Education in Pakistan is widely recognized to have failed badly in the last 56 years. Literacy in Pakistan, at about 35% (only one out of three Pakistanis is literate) is lower than in India, Bangladesh, Sri Lanka, and Nepal. Furthermore, the Government education curriculum involves actively teaching Pakistani children to hate Indians and Hindus as revealed by a detailed academic work from Pakistan (3). Many children in Pakistan end up getting educated in the 70,000, or more, Madrassas (Islamic schools) in Pakistan. Children learn the Koran by rote in unfamiliar Arabic in these Islamic schools and a large number of them teach an intolerant version of Sunni Islam rather than a curriculum of science and math. Taliban supremo Mullah Omar and terrorist leaders like Maulana Masood Azhar are some of the notable alumni from these madrassas.

Government and Constitution

The constitution of a country is a generally sacrosanct document that once adopted should not be meddled with or changed without wide national consensus. Pakistan has had three different constitutions in less than 50 years. And even the latest one has been interfered with by General Musharraf with his infamous "LFO" (Legal Framework Order) that makes it possible for him to dismiss governments in the way a Turkish Sultan could order someone's head chopped off. Governments are typically designed to have checks and balances to prevent any single group from grabbing more power for themselves. In Pakistan however, the Army has ruled even when a civilian government has apparently been in power.

The Pakistan Army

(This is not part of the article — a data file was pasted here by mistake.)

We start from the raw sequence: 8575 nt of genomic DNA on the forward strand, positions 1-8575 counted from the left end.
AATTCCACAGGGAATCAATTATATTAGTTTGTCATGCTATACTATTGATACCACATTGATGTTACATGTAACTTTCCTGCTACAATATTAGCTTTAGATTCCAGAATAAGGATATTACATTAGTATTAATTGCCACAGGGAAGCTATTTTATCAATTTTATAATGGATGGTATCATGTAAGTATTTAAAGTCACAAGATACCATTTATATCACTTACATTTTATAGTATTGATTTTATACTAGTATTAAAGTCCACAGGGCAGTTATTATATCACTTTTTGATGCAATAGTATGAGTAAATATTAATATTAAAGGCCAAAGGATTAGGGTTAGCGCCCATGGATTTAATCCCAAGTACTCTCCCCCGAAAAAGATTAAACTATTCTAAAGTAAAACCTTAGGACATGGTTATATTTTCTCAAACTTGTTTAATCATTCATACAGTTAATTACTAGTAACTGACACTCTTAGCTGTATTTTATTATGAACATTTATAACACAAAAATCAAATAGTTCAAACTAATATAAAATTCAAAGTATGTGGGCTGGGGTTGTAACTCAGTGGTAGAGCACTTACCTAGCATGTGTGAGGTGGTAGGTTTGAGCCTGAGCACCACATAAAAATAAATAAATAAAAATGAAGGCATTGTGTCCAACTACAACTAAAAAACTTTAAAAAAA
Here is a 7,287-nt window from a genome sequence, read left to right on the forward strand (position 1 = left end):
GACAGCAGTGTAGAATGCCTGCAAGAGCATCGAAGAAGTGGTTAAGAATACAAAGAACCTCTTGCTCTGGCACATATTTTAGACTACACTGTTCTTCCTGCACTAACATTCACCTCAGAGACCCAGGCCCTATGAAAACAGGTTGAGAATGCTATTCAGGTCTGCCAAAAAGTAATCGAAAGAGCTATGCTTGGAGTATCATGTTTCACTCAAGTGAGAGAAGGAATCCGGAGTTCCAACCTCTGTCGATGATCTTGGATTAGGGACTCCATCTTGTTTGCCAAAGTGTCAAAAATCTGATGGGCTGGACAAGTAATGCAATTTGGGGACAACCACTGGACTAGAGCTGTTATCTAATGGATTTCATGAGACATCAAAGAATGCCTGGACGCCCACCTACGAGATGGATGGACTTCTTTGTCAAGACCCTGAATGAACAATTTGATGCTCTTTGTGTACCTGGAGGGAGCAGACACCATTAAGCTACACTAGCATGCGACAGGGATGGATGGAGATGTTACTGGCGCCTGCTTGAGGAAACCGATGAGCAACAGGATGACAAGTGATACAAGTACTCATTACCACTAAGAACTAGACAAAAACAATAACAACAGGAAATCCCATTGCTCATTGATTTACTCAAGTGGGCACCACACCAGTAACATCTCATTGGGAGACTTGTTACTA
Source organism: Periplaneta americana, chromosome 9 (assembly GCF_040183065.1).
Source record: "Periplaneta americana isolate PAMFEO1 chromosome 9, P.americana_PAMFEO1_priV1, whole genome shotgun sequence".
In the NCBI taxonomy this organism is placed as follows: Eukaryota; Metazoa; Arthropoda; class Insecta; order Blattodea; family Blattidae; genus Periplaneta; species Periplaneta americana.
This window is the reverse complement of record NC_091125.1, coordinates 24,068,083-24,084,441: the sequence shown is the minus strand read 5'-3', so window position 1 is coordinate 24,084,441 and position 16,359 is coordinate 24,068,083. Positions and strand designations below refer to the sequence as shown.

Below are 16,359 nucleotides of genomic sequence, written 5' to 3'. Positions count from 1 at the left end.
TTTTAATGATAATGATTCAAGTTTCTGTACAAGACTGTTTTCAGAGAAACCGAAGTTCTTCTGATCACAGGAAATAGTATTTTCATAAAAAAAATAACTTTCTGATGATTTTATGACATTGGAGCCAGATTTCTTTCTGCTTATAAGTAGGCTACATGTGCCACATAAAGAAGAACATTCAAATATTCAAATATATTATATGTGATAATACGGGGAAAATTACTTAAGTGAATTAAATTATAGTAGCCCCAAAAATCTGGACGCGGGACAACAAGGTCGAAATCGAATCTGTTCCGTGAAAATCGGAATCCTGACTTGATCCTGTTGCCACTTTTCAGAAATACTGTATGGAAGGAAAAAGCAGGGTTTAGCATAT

The Pakistani army is the one organization that works like a close-knit family. The Army has ruled the country for over three decades. Loyal army officers are given coveted civilian jobs on retirement and Army people get all sorts of benefits while in service. Throughout its existence, the Pakistani army has taken more than half the money available for the government(4). The Army and its personnel are disproportionately rich, and observers frequently remark on the rich manicured lawns and the plush carpeted, teak paneled homes and offices of the Army compared with the dusty, fly-infested and decrepit state of almost everything else in Pakistan. The Army also controls a large number of businesses and organizations in Pakistan, including a nationwide transport company, the water, and the power departments. (5,6,7)

The Pakistani army is disproportionately powerful considering the state of the Pakistani economy. This is easily explained by the generous aid given by the US in the 1980s, and by its the gargantuan share of the national budget. The military record of this army is pathetic, having failed to achieve every military objective set before it in hostilities with India. In recent years the Pakistan Army has subcontracted its fighting to irregular Islamic guerrilla forces who have been responsible for terrorism in Kashmir, Chechnya, the Philippines and the US. (8,9)

Pakistani Society

Pakistani society is heavily polarized. There is a small and extremely wealthy elite. Many of the elite are feudal lords living a royal lifestyle. Alongside these are the wealthy retired Army Officers and businessmen. It has been estimated that the most influential families in Pakistan number anywhere from 25 to 45. The total number of the extremely wealthy people is estimated to be around 100,000 people out of a population of 145 million. But these elite people forming less than 0.07% of the population have an inordinate amount of power and influence in Pakistan. They form the politicians, the CEOs, the diplomats and the well-spoken, well-dressed Pakistani spokesmen we see on TV. Their children study in the best schools and often complete their higher education abroad, frequently in elite foreign institutions. Pakistan is unique in having a negligible middle class. That the middle class is almost non existent can be inferred from several statistics. Pakistan has only 300,000 to 400,000 cars and 3.5 million TV sets (10) for a population of 145 million. Readership of English papers is about 300,000 and Urdu readership is 3 million.